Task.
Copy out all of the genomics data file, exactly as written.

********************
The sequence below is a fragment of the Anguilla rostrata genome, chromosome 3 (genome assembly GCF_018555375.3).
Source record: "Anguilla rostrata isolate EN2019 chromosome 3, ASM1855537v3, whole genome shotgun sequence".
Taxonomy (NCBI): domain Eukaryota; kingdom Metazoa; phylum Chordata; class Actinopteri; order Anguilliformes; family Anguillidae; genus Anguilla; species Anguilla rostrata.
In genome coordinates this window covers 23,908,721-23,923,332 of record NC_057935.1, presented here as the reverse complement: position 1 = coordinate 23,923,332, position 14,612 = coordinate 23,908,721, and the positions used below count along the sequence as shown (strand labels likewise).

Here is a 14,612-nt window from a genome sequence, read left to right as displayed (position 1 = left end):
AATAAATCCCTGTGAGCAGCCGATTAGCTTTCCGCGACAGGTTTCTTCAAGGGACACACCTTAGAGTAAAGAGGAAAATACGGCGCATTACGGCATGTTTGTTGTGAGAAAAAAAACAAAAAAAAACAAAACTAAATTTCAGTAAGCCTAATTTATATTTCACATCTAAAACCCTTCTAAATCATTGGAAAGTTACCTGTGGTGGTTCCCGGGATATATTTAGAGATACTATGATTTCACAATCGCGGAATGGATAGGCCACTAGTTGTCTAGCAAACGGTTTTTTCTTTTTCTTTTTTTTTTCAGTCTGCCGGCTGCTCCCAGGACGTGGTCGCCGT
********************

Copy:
The sequence below is a fragment of the Anguilla rostrata genome, chromosome 3 (genome assembly GCF_018555375.3).
Source record: "Anguilla rostrata isolate EN2019 chromosome 3, ASM1855537v3, whole genome shotgun sequence".
Taxonomy (NCBI): domain Eukaryota; kingdom Metazoa; phylum Chordata; class Actinopteri; order Anguilliformes; family Anguillidae; genus Anguilla; species Anguilla rostrata.
In genome coordinates this window covers 23,908,721-23,923,332 of record NC_057935.1, presented here as the reverse complement: position 1 = coordinate 23,923,332, position 14,612 = coordinate 23,908,721, and the positions used below count along the sequence as shown (strand labels likewise).

Here is a 14,612-nt window from a genome sequence, read left to right as displayed (position 1 = left end):
AATAAATCCCTGTGAGCAGCCGATTAGCTTTCCGCGACAGGTTTCTTCAAGGGACACACCTTAGAGTAAAGAGGAAAATACGGCGCATTACGGCATGTTTGTTGTGAGAAAAAAAACAAAAAAAAACAAAACTAAATTTCAGTAAGCCTAATTTATATTTCACATCTAAAACCCTTCTAAATCATTGGAAAGTTACCTGTGGTGGTTCCCGGGATATATTTAGAGATACTATGATTTCACAATCGCGGAATGGATAGGCCACTAGTTGTCTAGCAAACGGTTTTTTCTTTTTCTTTTTTTTTTCAGTCTGCCGGCTGCTCCCAGGACGTGGTCGCCGT